RORSCHACH’S CEILING • by Samantha Bryant

“There’s a face in it.”

“A face? I don’t see it.”

She pointed at the shape on the ceiling above their bed, twisting her wrists and fingers like a belly dancer as she gestured to the parts. “See? Look. It’s like a dog or a bear or something. The little white patches are the eyes and the roundish part is a mouth or muzzle. Those sticky-outy parts are ears.”

“If you say so. All I see is water damage.”

Megan rolled over and kissed him on the corner of his mouth, keeping her lips closed against morning breath. “That’s the trouble with you. No imagination.”

David laughed, sitting up and throwing the covers off the both of them. “You found me imaginative enough last night.”

“Last night was wonderful,” she agreed, pulling one of the pillows over her chest. “But it wasn’t about imagination.”

David picked up his phone from the bedside table and checked the time. As much as he would have liked to prove his ability to be imaginative in the sack, he had to get cleaned up. He had to be at work in thirty minutes. They couldn’t afford to endanger his job.

Megan lay back down and stared at the face in the ceiling while she listened to the sounds of David bumping around in the shower. It was a tight stall and she laughed to herself each time she heard him bang his elbow against the door or knock something off the little shelf. The face in the brown blot on the ceiling was laughing, too, but she couldn’t tell if it was laughing with her, or laughing at her.

It was clear she wasn’t going to be able to fall back asleep, so she got out of bed, pulled on a long tee-shirt and went to the kitchen to start the coffee pot. She stood at the sink, listening to the comforting steam and drip noises the device made, waiting for the scent to fill the small room. The sink basin had a brownish stain around the drain. It looked like a cat to her, one with an open toothy mouth. Yet another home project to handle someday, when they had the money.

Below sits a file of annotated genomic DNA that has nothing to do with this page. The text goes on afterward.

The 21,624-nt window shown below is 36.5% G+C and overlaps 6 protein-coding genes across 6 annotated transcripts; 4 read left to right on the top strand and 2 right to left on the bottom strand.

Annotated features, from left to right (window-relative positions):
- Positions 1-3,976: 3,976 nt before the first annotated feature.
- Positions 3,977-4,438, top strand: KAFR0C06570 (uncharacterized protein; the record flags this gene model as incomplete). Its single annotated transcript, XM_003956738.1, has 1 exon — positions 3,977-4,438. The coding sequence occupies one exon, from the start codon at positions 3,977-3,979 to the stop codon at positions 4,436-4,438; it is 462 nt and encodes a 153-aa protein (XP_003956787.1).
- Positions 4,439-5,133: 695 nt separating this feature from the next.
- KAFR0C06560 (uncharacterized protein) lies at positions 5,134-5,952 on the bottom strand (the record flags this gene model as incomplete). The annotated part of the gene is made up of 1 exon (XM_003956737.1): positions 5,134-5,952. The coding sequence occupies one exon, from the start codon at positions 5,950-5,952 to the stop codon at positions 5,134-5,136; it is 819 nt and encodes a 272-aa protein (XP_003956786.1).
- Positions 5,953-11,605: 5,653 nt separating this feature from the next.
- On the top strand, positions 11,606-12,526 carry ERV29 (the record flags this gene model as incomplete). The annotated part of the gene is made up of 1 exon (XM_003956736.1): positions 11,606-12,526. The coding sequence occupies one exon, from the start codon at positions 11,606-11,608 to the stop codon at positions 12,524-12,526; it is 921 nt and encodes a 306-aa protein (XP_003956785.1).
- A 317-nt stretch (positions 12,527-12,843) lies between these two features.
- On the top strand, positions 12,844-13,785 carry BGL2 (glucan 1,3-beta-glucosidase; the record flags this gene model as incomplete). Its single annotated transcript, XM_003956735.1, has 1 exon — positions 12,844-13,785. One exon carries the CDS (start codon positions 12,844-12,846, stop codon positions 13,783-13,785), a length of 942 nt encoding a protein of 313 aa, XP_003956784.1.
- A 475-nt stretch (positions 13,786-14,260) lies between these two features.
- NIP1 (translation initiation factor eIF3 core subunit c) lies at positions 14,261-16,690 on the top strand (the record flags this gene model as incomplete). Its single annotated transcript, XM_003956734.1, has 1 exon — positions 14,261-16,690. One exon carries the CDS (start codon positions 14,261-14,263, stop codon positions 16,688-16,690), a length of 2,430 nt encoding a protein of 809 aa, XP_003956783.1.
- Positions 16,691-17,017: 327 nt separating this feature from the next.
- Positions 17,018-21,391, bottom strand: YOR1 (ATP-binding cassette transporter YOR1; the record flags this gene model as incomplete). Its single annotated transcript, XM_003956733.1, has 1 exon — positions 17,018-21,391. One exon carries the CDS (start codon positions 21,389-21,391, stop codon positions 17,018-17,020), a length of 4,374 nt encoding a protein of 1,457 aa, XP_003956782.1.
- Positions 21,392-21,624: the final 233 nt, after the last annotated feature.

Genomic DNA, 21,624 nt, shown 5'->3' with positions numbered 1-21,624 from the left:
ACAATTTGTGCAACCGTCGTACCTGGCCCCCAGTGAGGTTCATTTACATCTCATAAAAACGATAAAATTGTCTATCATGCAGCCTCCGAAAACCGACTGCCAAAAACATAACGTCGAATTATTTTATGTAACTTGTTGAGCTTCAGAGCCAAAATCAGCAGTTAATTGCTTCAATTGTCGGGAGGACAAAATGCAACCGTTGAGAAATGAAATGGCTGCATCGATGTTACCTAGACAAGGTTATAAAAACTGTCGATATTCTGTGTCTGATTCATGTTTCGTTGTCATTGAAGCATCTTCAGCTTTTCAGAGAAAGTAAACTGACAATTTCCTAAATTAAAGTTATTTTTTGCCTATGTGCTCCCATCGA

The shower stopped running and Megan poured coffee into a travel mug and added milk, after sniffing it first to make sure it hadn’t turned. She was screwing on the lid when David came around the corner tucking his shirt into his pants. He smiled when he saw her and her heart made a little flip in her chest. She wondered how many more years it was going to take to get used to the way his smile made her feel. Obviously three were not yet enough.

He took the coffee mug from her and hugged her, his day’s-growth beard tickling her neck. One last squeeze and then he was gone, his truck bouncing down the street and out into the world. And she was alone.

Megan turned around in a circle, trying to decide which way to go. It was strange, having these long days to herself now that she’d lost her job. It was the first time since childhood that she hadn’t had a structure to her day imposed from the outside. She felt unformed, like a chick still inside the egg. Blank.

She felt she should use the time to do something important, something productive, but everything she could think of to do required money and it wasn’t fair to spend money on nonessentials if she wasn’t earning any. She padded to the door and picked up the newspaper from the stoop, shaking out the plastic wrapping to leave the early morning rain outside where it belonged.

When she turned to go back in, the morning sun spread her shadow long across the hallway, filling all the space to the back door. It looked like a giant, an amazon, a force to be reckoned with. This was not the shadow of a weakling parasite, no matter what her inner voices tried to tell her.

She crinkled the newspaper in her fingers, thinking about the want ads inside, so well named. She wanted so much and too many mornings had been already been spent in mourning for the job she’d thought would be her career.

With a new sense of urgency, she went to get dressed. This would be a day that required pants.

Samantha Bryant teaches Spanish to middle schoolers. Clearly, she’s tougher than she looks. She writes The Menopausal Superhero series of novels, and other feminist leaning fiction. When she’s not writing or teaching, Samantha enjoys family time, watching old movies, baking, reading, gaming, walking in the woods with her rescue dog, and going places. Her favorite gift is tickets (to just about anything). You can find her on Twitter and Instagram @samanthabwriter or at

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